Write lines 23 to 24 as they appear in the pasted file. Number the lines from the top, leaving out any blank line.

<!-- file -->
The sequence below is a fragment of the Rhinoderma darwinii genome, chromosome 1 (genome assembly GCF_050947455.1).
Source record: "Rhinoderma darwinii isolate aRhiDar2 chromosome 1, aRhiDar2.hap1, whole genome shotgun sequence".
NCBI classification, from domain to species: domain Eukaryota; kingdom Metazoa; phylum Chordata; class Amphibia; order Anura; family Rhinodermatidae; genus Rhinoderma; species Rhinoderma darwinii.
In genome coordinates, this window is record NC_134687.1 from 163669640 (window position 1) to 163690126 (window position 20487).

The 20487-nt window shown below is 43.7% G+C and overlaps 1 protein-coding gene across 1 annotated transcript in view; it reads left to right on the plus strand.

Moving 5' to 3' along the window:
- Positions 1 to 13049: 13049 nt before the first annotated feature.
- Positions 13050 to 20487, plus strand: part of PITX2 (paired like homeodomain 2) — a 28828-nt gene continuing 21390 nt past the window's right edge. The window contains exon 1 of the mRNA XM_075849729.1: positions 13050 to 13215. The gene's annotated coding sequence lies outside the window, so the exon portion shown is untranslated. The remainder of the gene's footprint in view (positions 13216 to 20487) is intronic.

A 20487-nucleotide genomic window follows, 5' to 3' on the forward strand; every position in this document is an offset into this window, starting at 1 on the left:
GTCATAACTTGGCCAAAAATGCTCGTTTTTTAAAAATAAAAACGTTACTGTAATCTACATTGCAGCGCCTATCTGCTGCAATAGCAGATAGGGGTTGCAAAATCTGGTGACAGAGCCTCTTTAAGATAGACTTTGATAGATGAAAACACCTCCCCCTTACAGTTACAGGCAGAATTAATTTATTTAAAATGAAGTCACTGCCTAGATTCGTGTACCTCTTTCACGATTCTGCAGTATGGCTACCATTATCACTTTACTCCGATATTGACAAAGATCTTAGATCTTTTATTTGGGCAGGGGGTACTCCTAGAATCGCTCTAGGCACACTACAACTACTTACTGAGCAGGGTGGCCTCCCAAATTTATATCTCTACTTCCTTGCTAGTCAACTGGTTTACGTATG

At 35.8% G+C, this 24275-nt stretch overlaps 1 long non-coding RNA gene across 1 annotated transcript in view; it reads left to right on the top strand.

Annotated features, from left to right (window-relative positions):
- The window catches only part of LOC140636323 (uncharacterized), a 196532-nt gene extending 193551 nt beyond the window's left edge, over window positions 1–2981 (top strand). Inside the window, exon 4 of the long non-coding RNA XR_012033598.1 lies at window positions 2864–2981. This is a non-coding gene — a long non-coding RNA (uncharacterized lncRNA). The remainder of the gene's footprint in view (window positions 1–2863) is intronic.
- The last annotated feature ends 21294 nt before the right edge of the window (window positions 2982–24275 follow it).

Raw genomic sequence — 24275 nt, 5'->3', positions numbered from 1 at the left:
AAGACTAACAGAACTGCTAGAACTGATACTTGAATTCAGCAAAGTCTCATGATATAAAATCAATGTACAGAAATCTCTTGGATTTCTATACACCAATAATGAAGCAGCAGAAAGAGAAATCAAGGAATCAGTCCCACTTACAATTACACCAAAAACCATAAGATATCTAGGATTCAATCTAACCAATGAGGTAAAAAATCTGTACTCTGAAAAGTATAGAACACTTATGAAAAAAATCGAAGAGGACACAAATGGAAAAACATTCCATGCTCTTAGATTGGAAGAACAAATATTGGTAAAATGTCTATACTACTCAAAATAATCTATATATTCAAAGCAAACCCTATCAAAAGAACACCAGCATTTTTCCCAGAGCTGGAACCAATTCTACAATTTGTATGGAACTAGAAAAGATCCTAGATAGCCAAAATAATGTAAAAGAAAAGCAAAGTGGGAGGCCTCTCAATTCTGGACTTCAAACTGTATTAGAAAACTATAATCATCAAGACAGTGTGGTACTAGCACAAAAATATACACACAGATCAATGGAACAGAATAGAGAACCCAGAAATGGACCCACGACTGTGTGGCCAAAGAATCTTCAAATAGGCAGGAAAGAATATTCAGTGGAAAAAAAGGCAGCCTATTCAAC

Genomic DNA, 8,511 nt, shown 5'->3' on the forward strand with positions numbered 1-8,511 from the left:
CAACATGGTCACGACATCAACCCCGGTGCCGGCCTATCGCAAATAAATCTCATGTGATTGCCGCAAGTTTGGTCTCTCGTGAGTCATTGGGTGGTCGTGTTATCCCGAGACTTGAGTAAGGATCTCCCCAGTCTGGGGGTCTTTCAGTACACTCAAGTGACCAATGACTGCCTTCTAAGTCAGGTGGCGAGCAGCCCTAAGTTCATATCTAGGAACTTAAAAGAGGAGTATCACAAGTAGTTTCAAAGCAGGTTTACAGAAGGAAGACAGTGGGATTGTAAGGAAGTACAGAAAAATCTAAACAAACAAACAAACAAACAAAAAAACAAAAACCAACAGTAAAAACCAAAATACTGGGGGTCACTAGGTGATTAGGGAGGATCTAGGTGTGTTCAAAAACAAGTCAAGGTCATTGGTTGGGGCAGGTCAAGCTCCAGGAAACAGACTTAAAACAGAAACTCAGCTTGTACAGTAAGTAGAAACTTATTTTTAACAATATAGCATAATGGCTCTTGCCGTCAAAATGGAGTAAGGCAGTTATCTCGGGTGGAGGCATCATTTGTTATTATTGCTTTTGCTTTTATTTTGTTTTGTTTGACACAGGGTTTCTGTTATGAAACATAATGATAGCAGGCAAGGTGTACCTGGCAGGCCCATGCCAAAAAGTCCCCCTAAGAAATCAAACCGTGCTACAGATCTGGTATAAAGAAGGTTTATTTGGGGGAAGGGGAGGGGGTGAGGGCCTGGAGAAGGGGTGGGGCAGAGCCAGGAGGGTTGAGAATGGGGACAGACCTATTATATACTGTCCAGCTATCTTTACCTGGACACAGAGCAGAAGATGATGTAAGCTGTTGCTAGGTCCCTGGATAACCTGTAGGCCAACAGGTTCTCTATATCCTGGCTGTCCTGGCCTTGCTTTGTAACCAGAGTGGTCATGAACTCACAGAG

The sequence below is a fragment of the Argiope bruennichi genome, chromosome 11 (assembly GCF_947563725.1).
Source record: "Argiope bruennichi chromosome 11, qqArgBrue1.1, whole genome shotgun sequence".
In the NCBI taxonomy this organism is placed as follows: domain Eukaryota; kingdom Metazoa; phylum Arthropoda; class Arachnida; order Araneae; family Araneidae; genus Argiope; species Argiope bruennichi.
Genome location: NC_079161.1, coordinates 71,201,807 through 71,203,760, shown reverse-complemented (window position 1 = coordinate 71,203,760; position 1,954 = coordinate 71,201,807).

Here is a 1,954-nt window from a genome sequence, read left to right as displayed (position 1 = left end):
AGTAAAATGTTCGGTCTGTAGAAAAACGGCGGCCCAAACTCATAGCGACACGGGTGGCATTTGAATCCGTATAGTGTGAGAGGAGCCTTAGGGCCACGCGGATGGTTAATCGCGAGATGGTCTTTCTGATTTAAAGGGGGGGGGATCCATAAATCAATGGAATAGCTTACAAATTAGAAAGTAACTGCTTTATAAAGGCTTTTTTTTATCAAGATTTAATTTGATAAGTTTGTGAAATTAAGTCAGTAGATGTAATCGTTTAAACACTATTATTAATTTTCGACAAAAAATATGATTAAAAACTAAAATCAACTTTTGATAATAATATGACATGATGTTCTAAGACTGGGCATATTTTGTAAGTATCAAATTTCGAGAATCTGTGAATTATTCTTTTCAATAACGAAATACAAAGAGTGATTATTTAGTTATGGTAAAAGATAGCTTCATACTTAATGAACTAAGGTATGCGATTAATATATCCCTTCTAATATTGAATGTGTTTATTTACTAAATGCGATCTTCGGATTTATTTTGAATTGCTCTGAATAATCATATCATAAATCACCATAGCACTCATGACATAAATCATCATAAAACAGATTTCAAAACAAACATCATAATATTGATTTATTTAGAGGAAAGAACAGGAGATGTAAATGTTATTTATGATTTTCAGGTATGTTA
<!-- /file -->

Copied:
Here is a 1,954-nt window from a genome sequence, read left to right as displayed (position 1 = left end):
AGTAAAATGTTCGGTCTGTAGAAAAACGGCGGCCCAAACTCATAGCGACACGGGTGGCATTTGAATCCGTATAGTGTGAGAGGAGCCTTAGGGCCACGCGGATGGTTAATCGCGAGATGGTCTTTCTGATTTAAAGGGGGGGGGATCCATAAATCAATGGAATAGCTTACAAATTAGAAAGTAACTGCTTTATAAAGGCTTTTTTTTATCAAGATTTAATTTGATAAGTTTGTGAAATTAAGTCAGTAGATGTAATCGTTTAAACACTATTATTAATTTTCGACAAAAAATATGATTAAAAACTAAAATCAACTTTTGATAATAATATGACATGATGTTCTAAGACTGGGCATATTTTGTAAGTATCAAATTTCGAGAATCTGTGAATTATTCTTTTCAATAACGAAATACAAAGAGTGATTATTTAGTTATGGTAAAAGATAGCTTCATACTTAATGAACTAAGGTATGCGATTAATATATCCCTTCTAATATTGAATGTGTTTATTTACTAAATGCGATCTTCGGATTTATTTTGAATTGCTCTGAATAATCATATCATAAATCACCATAGCACTCATGACATAAATCATCATAAAACAGATTTCAAAACAAACATCATAATATTGATTTATTTAGAGGAAAGAACAGGAGATGTAAATGTTATTTATGATTTTCAGGTATGTTA